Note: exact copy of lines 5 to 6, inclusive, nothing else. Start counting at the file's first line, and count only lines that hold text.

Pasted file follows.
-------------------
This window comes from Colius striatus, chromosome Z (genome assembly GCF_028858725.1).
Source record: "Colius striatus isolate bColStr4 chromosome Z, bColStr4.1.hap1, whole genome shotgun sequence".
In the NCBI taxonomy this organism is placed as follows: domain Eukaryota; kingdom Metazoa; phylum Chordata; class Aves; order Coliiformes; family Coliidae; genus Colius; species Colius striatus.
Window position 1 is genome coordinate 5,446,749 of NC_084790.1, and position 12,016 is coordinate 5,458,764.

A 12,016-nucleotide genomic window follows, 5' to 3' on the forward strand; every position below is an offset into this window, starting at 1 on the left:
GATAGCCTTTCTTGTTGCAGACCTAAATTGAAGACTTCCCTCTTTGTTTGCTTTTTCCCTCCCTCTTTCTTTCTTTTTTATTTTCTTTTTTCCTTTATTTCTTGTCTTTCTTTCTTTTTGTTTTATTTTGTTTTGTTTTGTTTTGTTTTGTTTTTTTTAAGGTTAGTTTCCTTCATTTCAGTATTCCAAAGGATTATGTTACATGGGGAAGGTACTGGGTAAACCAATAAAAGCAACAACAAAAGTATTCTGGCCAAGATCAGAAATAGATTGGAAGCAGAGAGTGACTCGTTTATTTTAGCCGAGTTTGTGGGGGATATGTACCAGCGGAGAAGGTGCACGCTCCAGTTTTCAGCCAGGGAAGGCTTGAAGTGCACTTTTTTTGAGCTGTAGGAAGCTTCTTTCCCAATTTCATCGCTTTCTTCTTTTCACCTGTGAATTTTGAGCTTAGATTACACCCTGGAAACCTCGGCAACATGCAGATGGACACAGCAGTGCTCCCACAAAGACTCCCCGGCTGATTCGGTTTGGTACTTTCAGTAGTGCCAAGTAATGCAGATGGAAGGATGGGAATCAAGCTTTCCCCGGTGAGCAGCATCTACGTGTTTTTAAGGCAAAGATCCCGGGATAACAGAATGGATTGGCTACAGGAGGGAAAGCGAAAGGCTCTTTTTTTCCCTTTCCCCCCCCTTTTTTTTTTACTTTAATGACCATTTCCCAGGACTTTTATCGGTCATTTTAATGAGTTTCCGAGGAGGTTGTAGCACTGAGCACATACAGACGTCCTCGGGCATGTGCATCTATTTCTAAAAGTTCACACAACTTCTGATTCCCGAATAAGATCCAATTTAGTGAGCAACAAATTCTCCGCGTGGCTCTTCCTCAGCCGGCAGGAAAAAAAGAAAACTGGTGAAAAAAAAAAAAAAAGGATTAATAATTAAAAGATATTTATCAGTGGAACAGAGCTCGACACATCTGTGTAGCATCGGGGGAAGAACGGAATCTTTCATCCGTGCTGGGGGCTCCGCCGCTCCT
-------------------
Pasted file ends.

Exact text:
A 12,016-nucleotide genomic window follows, 5' to 3' on the forward strand; every position below is an offset into this window, starting at 1 on the left:
GATAGCCTTTCTTGTTGCAGACCTAAATTGAAGACTTCCCTCTTTGTTTGCTTTTTCCCTCCCTCTTTCTTTCTTTTTTATTTTCTTTTTTCCTTTATTTCTTGTCTTTCTTTCTTTTTGTTTTATTTTGTTTTGTTTTGTTTTGTTTTGTTTTTTTTAAGGTTAGTTTCCTTCATTTCAGTATTCCAAAGGATTATGTTACATGGGGAAGGTACTGGGTAAACCAATAAAAGCAACAACAAAAGTATTCTGGCCAAGATCAGAAATAGATTGGAAGCAGAGAGTGACTCGTTTATTTTAGCCGAGTTTGTGGGGGATATGTACCAGCGGAGAAGGTGCACGCTCCAGTTTTCAGCCAGGGAAGGCTTGAAGTGCACTTTTTTTGAGCTGTAGGAAGCTTCTTTCCCAATTTCATCGCTTTCTTCTTTTCACCTGTGAATTTTGAGCTTAGATTACACCCTGGAAACCTCGGCAACATGCAGATGGACACAGCAGTGCTCCCACAAAGACTCCCCGGCTGATTCGGTTTGGTACTTTCAGTAGTGCCAAGTAATGCAGATGGAAGGATGGGAATCAAGCTTTCCCCGGTGAGCAGCATCTACGTGTTTTTAAGGCAAAGATCCCGGGATAACAGAATGGATTGGCTACAGGAGGGAAAGCGAAAGGCTCTTTTTTTCCCTTTCCCCCCCCTTTTTTTTTTACTTTAATGACCATTTCCCAGGACTTTTATCGGTCATTTTAATGAGTTTCCGAGGAGGTTGTAGCACTGAGCACATACAGACGTCCTCGGGCATGTGCATCTATTTCTAAAAGTTCACACAACTTCTGATTCCCGAATAAGATCCAATTTAGTGAGCAACAAATTCTCCGCGTGGCTCTTCCTCAGCCGGCAGGAAAAAAAGAAAACTGGTGAAAAAAAAAAAAAAAGGATTAATAATTAAAAGATATTTATCAGTGGAACAGAGCTCGACACATCTGTGTAGCATCGGGGGAAGAACGGAATCTTTCATCCGTGCTGGGGGCTCCGCCGCTCCT